All intelligent species seem to have a deep sensitivity to relationships, even to creatures who are a different species.
This 4th vedana is more complex than the first three and probably relates more to the neocortex. The neocortex comes much later in evolution. Connection vedana may not be possible without a neocortex of some significance.
It can be a strong urge or weak, positive or negative. Depending on life experience it may be strengthened or weakened. But it seems necessary for survival of intelligent creatures.
As I said earlier, connection vedana doesn’t really deconstruct into a need for safety or a need for satisfaction. It’s experienced as an urge to connect — to be in heart-felt relationship with another person or group of people. And without enough connection, it may be experienced as loneliness, isolation, or disconnection. One of the most painful experiences for a human may be being shunned, ostracized, or rejected.
After hearing Rick Hanson talk about the possibility of connection vedana and exploring it in my own practice, I have spoken with several other teachers about it. None of them accepted it. They see it as a variation of the three classical types of vedana.
However, I do notice in my meditation that many of my random thoughts are in the form of explaining something to somebody. Sometimes there is an earnestness to my inner voice to try to connect with the person I’m talking to in my mind. It’s as if I want the person to understand me so they’ll connect with me a little more.
Perhaps I’m hypersensitive to relationships or maybe there is some of this in all of us. And whether we think of it as a fourth vedana or a just a variant of the first three, I have found it very helpful to be more attentive to how it works.
Vedana and connection vedana may not in the text so much. But it’s not completely absent either. Here is a passage from the “Maggasaṃyutta,” Samyutta Nikaya No 41.2(2):
Thus have I heard. On one occasion the Blessed One was dwelling among the Sakyans where there was a town of the Sakyans named Nāgaraka. Then the Venerable Ananda approached the Blessed One. Having approached, he paid homage to the Blessed One, sat down to one side, and said to him: “Venerable sir, this is half of the holy life, that is, good friendship, good companionship, good comradeship.” “Not so, Ananda! Not so, Ānanda! This is the entire holy life, Ānanda, that is, good friendship, good companionship, good comradeship. When a bhikkhu has a good friend, a good companion, a good comrade, it is to be expected that he will develop.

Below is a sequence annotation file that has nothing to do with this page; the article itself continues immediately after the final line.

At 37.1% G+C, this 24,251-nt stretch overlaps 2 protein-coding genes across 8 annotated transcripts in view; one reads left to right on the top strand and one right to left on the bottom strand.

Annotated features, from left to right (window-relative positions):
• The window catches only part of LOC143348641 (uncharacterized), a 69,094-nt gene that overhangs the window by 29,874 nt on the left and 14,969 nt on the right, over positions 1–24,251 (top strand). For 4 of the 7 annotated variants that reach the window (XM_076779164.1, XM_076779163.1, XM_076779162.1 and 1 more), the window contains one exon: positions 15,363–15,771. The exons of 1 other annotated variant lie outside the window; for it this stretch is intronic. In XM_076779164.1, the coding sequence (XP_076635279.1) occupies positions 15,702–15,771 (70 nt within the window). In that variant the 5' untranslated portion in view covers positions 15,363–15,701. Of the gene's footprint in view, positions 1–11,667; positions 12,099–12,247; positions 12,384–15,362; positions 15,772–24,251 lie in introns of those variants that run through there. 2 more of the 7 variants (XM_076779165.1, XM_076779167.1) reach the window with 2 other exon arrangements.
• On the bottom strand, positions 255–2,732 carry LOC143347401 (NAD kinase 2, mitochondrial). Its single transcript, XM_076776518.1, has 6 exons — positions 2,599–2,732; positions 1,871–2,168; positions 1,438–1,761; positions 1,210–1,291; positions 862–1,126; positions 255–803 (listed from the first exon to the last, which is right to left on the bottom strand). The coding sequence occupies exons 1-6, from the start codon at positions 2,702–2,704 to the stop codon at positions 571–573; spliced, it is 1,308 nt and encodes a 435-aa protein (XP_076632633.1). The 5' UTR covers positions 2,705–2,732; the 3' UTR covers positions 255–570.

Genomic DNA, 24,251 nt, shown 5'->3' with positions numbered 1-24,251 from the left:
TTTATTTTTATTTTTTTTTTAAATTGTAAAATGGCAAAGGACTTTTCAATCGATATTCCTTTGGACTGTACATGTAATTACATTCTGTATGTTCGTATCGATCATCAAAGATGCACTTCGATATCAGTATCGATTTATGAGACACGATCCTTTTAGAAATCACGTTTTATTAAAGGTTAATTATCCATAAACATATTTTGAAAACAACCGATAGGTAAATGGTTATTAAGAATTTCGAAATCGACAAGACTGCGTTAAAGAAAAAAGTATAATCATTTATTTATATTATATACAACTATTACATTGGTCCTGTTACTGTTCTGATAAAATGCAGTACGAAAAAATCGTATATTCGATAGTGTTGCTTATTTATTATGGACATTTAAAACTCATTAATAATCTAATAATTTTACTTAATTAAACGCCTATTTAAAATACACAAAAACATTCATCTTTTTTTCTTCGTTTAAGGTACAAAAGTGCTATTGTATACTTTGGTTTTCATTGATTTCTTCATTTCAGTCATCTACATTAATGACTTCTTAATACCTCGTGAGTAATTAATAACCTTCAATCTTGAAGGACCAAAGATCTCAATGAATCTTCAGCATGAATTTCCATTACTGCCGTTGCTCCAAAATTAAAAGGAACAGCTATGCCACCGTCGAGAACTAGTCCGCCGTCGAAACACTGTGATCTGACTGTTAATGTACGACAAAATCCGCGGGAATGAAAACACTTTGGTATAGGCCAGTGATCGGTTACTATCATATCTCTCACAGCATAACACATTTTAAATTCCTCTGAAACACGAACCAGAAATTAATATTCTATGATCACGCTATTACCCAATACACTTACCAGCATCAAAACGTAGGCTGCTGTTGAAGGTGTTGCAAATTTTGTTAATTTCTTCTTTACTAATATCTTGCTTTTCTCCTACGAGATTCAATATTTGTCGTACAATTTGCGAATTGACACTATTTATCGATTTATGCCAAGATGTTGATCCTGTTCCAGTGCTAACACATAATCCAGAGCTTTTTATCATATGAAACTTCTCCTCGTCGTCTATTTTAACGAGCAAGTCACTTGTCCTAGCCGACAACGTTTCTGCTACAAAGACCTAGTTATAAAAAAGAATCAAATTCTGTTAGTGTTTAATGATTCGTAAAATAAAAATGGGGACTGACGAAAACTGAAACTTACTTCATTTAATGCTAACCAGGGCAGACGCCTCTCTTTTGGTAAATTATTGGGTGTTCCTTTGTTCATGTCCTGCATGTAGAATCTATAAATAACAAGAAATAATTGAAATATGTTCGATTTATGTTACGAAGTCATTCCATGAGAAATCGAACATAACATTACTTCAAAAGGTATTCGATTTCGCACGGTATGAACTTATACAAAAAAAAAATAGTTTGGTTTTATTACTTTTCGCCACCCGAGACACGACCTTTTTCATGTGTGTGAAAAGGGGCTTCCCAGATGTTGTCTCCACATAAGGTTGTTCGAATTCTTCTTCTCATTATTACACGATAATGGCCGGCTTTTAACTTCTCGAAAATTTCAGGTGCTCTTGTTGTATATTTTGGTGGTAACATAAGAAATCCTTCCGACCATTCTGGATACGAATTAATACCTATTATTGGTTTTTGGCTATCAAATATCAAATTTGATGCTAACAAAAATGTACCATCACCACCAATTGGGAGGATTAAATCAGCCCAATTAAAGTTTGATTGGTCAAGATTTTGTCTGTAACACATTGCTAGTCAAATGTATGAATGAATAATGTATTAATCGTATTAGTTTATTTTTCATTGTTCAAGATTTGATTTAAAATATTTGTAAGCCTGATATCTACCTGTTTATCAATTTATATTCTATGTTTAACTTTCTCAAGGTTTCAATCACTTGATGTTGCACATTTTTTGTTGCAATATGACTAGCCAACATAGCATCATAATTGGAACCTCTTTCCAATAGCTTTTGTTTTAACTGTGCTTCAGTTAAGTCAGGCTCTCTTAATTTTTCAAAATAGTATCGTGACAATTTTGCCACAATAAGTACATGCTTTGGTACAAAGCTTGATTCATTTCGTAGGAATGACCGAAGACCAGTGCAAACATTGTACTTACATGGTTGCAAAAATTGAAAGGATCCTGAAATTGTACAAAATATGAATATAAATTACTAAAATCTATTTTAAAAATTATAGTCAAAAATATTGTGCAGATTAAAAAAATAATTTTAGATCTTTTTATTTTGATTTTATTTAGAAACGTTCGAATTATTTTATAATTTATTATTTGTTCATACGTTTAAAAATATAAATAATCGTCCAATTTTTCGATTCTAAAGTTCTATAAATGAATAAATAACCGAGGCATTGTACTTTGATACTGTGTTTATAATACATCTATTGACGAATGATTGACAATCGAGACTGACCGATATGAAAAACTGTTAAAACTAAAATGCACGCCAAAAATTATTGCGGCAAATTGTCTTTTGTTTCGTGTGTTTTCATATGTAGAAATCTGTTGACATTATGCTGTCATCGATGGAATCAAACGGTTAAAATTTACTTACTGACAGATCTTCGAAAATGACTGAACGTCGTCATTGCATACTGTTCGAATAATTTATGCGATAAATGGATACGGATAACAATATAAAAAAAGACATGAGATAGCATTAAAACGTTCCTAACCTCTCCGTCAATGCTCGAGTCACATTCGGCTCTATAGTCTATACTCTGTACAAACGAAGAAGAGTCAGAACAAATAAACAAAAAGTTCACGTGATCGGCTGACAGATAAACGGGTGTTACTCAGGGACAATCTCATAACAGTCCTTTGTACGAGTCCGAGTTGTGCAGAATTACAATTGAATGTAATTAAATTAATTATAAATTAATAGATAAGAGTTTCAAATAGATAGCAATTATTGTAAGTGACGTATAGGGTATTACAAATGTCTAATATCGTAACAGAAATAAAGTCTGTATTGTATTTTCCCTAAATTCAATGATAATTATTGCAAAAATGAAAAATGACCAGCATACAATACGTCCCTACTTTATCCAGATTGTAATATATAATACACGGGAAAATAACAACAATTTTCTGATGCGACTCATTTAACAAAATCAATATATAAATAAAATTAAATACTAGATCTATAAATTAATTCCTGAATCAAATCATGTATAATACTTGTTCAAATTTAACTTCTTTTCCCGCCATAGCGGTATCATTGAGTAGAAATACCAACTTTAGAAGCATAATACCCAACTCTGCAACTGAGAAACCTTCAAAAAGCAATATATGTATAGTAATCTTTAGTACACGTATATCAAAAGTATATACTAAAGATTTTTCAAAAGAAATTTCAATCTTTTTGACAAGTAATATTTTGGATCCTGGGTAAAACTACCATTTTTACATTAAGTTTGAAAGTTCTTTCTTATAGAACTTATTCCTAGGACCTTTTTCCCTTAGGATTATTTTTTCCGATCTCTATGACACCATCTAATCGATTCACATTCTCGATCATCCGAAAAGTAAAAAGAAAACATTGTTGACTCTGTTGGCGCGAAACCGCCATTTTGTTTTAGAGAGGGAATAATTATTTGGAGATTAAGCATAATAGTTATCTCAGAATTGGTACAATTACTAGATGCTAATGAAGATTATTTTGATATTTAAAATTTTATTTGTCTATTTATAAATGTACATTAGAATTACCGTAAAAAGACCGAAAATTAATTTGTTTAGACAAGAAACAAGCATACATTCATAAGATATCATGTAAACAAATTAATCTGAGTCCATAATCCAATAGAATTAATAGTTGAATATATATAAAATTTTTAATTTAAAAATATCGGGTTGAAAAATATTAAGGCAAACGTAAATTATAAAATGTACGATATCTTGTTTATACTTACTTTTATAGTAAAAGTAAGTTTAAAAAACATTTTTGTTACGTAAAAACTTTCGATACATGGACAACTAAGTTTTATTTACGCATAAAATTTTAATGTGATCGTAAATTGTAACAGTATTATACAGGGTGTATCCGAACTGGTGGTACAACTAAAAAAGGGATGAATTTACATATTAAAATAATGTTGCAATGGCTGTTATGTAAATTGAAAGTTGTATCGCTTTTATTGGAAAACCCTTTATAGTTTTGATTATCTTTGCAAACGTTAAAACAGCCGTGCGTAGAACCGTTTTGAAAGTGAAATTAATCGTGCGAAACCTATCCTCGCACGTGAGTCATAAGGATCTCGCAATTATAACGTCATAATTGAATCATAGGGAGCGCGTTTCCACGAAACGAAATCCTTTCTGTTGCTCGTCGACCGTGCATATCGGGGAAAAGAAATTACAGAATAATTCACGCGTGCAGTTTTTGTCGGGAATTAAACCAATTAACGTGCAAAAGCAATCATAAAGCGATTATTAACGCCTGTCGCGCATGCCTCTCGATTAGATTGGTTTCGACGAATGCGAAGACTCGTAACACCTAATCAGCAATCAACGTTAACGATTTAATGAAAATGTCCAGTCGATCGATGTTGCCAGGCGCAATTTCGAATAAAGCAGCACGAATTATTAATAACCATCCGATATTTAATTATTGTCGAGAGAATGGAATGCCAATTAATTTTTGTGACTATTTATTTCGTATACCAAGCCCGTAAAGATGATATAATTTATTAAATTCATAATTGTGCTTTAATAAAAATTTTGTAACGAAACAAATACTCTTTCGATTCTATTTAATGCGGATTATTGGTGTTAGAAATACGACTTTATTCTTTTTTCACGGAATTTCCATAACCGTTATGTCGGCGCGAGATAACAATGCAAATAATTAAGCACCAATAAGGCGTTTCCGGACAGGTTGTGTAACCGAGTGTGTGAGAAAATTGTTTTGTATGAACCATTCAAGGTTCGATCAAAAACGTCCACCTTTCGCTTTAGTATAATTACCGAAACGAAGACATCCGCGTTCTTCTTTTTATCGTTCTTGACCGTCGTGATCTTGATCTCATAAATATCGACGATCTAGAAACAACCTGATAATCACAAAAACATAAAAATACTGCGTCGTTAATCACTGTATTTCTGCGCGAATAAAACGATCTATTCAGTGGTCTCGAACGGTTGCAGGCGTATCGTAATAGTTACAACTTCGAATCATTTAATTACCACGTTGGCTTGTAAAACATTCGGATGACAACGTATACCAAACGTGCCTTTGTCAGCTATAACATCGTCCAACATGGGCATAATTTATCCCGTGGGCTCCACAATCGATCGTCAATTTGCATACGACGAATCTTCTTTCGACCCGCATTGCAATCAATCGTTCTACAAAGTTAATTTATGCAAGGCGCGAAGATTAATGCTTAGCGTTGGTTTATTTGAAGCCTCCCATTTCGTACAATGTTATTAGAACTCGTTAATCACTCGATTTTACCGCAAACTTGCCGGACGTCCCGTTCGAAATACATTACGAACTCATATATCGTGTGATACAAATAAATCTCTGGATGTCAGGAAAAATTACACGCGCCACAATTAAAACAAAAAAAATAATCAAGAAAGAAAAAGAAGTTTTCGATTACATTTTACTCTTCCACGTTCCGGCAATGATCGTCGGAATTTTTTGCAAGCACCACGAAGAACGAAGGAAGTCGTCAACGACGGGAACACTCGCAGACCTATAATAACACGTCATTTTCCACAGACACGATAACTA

The Buddha seems to place a lot of importance on healthy, heart-felt compassion. Still, the Buddha was a guy. So he may not have emphasized relationship as much he would have if he had been a woman.
Or maybe relationships aren’t emphasized in the text because his teachings were passed down through patriarchal cultures that stressed individuality more than relationship — the Buddha’s teachings about relationship may have been diminished by unconscious bias.
Considering these possibilities, it may be helpful to correct the distortion in the transmission of the Buddha’s teachings by looking at it more carefully.
Remember, vedana signals a need for safety (from a threat or imbalance), satisfaction (of a need), clarity (in confusion), or connection (with others). We tend not to notice the signal because we’re too busy acting on it.
If a saber-toothed tiger walks up the path and we get engrossed in how awful that makes us feel inside, we’re more likely to be eaten than if all our attention is riveted on the tiger. If we see a lovely piece of fruit and get engrossed in how lovely it might taste, some other creature may get it before us. If we see a beautiful/handsome person and get engrossed in how good that makes us feel, they’re more likely to pass us by than if we attend to them
So these signals impel us to quickly focus attention on the beast, food, or person rather than our inner feelings. We may not notice the vedana.
The Buddha suggested it is very helpful to see vedana as vedana — to notice the signal itself apart from the object that triggers it. But he didn’t offer any techniques for doing it. We may have to come up with our own.
Here’s a simple technique created by one of my teachers, Tony Bernhard. He calls it a “mental app” which he named “The Vedana Meter.” Rather than installing the app on our smart phone, we install it in our mind. His version focuses only on the pleasant and painful dimensions of vedana. Here’s how it works: